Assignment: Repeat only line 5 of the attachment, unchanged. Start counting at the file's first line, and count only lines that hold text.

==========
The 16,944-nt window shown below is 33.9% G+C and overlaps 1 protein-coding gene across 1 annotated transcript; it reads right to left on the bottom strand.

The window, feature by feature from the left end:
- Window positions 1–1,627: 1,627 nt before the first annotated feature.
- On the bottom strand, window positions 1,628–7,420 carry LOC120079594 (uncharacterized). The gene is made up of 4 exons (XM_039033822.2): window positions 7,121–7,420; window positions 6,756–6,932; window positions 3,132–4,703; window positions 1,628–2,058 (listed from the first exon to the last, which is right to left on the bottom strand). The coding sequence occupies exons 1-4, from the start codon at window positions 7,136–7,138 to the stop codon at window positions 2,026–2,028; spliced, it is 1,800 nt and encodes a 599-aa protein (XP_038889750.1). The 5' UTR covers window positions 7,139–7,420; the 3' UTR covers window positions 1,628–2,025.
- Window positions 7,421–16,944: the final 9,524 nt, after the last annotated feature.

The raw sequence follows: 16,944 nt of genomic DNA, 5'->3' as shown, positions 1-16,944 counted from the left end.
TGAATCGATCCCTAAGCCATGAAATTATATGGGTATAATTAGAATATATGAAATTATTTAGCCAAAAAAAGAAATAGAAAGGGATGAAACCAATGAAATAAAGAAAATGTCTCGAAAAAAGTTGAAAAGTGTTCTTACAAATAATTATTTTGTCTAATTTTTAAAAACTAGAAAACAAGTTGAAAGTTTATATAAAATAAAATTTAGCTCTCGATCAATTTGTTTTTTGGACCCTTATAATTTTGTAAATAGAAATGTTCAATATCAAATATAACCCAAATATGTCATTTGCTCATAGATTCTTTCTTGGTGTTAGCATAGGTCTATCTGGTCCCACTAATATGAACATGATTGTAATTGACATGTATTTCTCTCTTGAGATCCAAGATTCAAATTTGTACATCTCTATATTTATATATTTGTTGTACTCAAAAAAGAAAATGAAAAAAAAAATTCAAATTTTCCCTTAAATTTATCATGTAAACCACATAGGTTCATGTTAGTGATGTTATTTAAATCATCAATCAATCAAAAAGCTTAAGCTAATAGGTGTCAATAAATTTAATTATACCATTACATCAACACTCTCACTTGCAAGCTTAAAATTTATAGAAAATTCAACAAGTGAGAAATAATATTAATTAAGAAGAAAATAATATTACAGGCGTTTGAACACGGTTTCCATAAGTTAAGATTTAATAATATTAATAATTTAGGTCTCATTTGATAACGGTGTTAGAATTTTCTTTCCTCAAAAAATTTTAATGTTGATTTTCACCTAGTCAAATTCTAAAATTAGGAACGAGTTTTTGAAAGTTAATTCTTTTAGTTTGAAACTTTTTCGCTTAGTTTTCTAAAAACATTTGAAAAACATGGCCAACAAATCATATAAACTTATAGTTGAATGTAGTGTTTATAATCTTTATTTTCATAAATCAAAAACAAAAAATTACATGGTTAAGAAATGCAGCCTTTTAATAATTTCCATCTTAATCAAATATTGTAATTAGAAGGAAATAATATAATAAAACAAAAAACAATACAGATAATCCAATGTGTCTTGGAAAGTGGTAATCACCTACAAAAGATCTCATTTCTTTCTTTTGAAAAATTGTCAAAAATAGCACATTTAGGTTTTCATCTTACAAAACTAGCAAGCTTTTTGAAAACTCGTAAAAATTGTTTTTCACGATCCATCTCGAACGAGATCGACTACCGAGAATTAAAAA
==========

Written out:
- Window positions 7,421–16,944: the final 9,524 nt, after the last annotated feature.